What do you see when you are creating? Do you keep a model in your head or does your tool or language impose one upon you? What does it look like? Does it take the form of a whiteboard, is it purely textual, a series of floating shapes, bricks, magnetized colors and connections? Do you feel anything?
What is the Levenshtein distance between the "system" in your head and system in front of you?
Do your tools increase it, or decrease it?
Hold that thought.
I love writing Clojure(script), a gorgeous modern LISP. It's by far my most productive language (well, except for SQL perhaps), but there are certain rabbit holes with LISPs that not everyone falls into at the same rate or for the same reasons.
My passion for the last several years has been spatial data flow interfaces - in fact, I just recently left another (lucrative and comfortable) full-time job to focus on these systems and projects full time. A sabbatical from corpo work that I hope lasts the rest of my days.
I'm not sure if it's because I have some form of synesthesia, or because I draw, ponder, and riff on these types on systems constantly. Needless to say, I'm a weird dude. I "see" colors and shapes in music. SQL is a kind of a 3D Tetris puzzle. Concepts need to "snap" together in an almost physical way for me.
Everything is "shapes".
I literally have nightmares about shapes that don't fit. An actual shape rotator hellscape. This is a real thing.
"The most merciful thing in the world, I think, is the inability of the human mind to correlate all its contents" - H.P. Lovecraft / "The Call of Cthulhu"
The Shape of Code
An amazing thing about LISPs is that their code is data. The same kind of shapes you are creating in your output - are the same shapes you are using to create it. The benefits of this can go beyond metaprogramming.
Nested data structures creating nested data structures. Beautiful.
They say that LISP is for math people. Maybe? I'm terrible at traditional math (remember, I'm counting shapes & have to abstract math out to the visual first - which gets... "expensive"), so I can't tell you. But I do know it's good for shape thinkers. It may take some extra time to unlock this particular puzzle piece for many people, but it's there if you can see it.
Puzzle pieces that snap together.
A Flow-based Agent Canvas. "Buffy take the wheel"
My current project is a re-imaging of the original Data Rabbit concepts - applied to a "co-piloted AI agent canvas" - using agents you piece together yourself and "teach" various functions to help get work done, explore, and serve as a visual repository for day to day ideas (not going to go too deep on it here, but there are plenty of interesting videos already pre-launch).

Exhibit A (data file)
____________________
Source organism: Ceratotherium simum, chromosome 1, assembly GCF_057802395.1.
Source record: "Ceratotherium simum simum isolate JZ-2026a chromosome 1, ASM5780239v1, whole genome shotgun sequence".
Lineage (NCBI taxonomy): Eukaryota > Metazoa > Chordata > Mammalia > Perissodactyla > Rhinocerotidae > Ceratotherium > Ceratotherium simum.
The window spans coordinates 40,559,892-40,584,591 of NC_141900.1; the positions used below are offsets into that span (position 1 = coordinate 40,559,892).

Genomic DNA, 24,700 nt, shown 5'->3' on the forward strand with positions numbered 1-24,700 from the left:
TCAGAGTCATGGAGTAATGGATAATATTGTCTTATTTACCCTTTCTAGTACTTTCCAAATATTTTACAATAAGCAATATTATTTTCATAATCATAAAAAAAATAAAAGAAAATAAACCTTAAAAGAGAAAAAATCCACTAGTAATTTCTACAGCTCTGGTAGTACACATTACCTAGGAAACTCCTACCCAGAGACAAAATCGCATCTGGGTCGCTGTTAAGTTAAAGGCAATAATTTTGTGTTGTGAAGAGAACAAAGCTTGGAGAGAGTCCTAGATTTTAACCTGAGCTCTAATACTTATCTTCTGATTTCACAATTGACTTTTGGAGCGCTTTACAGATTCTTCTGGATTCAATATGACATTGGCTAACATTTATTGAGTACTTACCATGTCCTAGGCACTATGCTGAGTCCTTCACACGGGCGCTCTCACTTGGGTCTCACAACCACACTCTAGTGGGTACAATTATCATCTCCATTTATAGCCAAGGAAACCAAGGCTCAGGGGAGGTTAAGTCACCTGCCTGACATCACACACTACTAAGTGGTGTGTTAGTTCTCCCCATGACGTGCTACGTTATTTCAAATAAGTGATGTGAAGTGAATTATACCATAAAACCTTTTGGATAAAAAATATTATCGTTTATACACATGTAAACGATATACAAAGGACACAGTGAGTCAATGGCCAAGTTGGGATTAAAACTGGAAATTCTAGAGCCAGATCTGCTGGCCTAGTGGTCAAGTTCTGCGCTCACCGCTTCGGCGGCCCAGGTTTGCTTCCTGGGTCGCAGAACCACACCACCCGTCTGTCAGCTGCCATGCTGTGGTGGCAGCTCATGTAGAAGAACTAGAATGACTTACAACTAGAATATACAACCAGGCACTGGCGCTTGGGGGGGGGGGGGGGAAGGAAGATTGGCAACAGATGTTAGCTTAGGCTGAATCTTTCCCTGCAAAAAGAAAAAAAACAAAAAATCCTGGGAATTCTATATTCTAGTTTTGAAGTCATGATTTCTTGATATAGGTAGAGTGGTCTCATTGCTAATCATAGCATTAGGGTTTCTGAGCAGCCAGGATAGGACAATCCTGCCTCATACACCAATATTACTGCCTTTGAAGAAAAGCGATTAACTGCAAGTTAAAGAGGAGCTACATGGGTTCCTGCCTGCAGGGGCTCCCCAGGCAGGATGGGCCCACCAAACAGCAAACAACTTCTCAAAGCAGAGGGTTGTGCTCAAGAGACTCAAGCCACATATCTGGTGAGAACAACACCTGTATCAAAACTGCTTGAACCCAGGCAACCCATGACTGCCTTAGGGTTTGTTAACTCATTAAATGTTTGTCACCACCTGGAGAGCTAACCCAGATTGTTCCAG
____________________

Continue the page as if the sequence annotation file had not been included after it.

Less blinking lights, more levers
This means that I need to design a system that is just as capable as Data Rabbit albeit much simpler and with far less moving parts (including UI). This benefits the users, obviously, but more so for the AI agents that need a clearly "explainable" interface to be able to hook in to the system and drive. It still needs low level functionality, but it's "base abstractions" across the board needs to be higher.
How many apples can you juggle?
That's the idea at least. One of the promises of flow-based & dataflow programming is the ability to better trace and comprehend the system - arguably to a higher capacity than with traditional methods. A loose coupling of black boxes orchestrated by logic and flow - assembled by builders working at a higher level of abstraction - allowing for quick iteration, recombinant thinking, & emergent behavior. Lower level code gets packaged up as pure functions and ornamented for builder use and re-use.
But designers & engineers alike can still fuck that up with bloated interfaces, UI adornments, and extra "stuff" that doesn't speak directly to the task at hand.
"Modern Engineering" never met a problem that it couldn't overcomplicate and turn into another nested problem. A bag of apples inside another bag of apples - in a box.
Sometimes the best UI is implied and obvious.
Example, voice input and output. But I digress.
A System Built out of Systems
With that as an intro of sorts - what follows is a kind of a procedural rabbit hole in "making things out of the same parts" focusing on a novel implementation of 3 new block types - all in this vein of visual abstractions, "physicalized user intent" (for lack of a better term), and congruency.